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Hiragana table – Let’s learn Japanese!

Are you new to learning Japanese? The first thing you need to do is learn the Katakana and Hiragana- the characters used to read and write in Japanese! We have a Hiragana table right here!

After the Hiragana table, there are some notes that help explain certain aspects of the characters. Feel free to ask questions in the comments.

Hiragana is what you’ll see the most on any Japanese text that you encounter, so we will use it first. Plus, Katakana is easier to learn after you know the Hiragana! Hiragana is used along with Kanji for text of any kind. Children’s books will never use Kanji, only Hiragana and Katakana, so you can use anything aimed at Japanese kids in order to practice. Modern Pokémon games even allow you to choose between having Kana only or a mix Kana and Kanji, and the best thing about it is that you can choose to play in any language regardless of the region of your 3DS!

Hiragana table

 

Hiragana table

Pronunciation of syllables

Every syllable with an “A” sound like あ, か, さ, etc., must be pronounced like the A in “saw.” “I” sounds like ひ, き, み, etc., should be pronounced the same way you say the I in the English word “me.” You need to say “E” sounds like え, へ, ね, etc., like the E in the word “lay.” O sounds like お, こ, そ, etc., like you pronounce the O in “coat.” Finally, “U” sounds like in ぶ, む, く have to be pronounced like the U in “moo.”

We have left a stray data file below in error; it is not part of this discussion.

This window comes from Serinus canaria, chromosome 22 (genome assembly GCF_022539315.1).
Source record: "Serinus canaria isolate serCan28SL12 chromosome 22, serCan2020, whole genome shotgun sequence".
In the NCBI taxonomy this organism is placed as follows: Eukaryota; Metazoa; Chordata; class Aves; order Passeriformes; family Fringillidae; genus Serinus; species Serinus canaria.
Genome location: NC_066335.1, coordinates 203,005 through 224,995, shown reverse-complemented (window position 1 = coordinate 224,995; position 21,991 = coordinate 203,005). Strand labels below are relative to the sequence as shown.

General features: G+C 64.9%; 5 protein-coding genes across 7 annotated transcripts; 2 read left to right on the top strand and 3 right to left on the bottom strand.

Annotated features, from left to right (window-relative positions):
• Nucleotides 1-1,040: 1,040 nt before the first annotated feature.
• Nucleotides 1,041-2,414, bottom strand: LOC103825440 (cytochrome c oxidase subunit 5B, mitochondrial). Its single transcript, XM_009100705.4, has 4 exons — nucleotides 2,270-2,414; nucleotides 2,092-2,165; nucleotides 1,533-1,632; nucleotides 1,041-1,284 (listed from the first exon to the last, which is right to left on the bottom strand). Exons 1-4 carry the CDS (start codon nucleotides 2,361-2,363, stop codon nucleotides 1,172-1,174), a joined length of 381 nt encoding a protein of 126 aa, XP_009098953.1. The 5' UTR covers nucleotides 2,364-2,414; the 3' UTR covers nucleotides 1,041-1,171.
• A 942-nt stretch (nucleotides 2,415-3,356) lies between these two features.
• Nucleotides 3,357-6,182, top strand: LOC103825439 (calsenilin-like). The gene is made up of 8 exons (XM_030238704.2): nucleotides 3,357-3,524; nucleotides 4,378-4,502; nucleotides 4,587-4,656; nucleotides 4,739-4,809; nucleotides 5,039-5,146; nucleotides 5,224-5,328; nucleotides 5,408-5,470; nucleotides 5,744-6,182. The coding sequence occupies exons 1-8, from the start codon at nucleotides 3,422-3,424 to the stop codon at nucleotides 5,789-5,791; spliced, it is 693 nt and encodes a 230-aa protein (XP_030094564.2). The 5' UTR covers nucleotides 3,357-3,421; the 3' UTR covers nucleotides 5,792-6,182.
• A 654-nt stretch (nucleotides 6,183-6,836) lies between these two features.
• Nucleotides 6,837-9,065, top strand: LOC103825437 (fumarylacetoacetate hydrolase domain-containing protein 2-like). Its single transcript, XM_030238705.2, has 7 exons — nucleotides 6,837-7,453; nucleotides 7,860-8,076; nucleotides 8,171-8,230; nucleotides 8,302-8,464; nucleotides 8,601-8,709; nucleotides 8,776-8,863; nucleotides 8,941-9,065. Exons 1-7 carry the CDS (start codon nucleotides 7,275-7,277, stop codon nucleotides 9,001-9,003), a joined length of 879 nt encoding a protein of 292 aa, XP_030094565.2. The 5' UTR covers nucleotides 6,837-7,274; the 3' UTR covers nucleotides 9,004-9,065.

The TenTen

That quotation mark-like symbol on top of syllables with H, K, T, and S sounds is called Tenten. Yes, it totally sounds like it came from the credits of a Capcom game from the 90s, but it changes the pronunciation of H to B, K to G, T to D, and S to J. For example, は (ha) will be pronounced “ba” when you add the Tenten, and it looks like ば.

The syllables ぢ and じ are pronounced the same way (ji). Same goes for ず and づ (both of which are zu).

The Maru

See that little circle-like symbol on top of the syllables that start with an H? Please refer to it as Maru. Like the TenTen, the Maru changes the pronunciation of certain characters- in this case, it turns はひふへほ into ぱぴぷぺぽ- the H can also transform into a P. Much better than having to learn five new characters!

The Small “っ”

This indicates a small vocal break, or elongation of the following consonant. The following consonant is basically repeated, so the word ぴったり is romanized as “pittari” and has to be pronounced as if “pit” and “tari” were different words, rather than pronouncing it “pitari” without breaks. It means “exactly,” “neatly,” “sharp,” by the way!

Slide Vowels

きょ きゅ きゃ are all examples of “slide vowels”. Basically, you take the “i”-ending syllables, and add a small よ, ゆ, or や after it, and you get slightly-new characters!

The Japanese “R”

In the Japanese language, the R sounds different than it does in English. Some people say it’s like “a mix between an L and an R” which doesn’t actually describes the sound. If you’ve heard a Spanish speaker pronounce their soft R roll sound, then you have an idea of how the Japanese R actually sounds. Just don’t mistake it for the Strong Spanish R, because if you do, you’ll sound like a thug! Maybe even a Yakuza! The R-roll is a bit hard for English speakers, but practice makes perfect! Use careful listening and try to imitate how Japanese speakers pronounce it. がんばってください!<–Try reading that to practice your Hiragana-reading skills!

That’s all for now, but do remember to check back often because we have more resources for learning coming! We recommend that you memorize the Hiragana table before checking out our Japanese-teaching videos, they will become a lot easier to follow! The first episode of our Pokemon LeafGreen playthrough is here, and the first episode of our Rockman.EXE Transmission playthrough can be found here.

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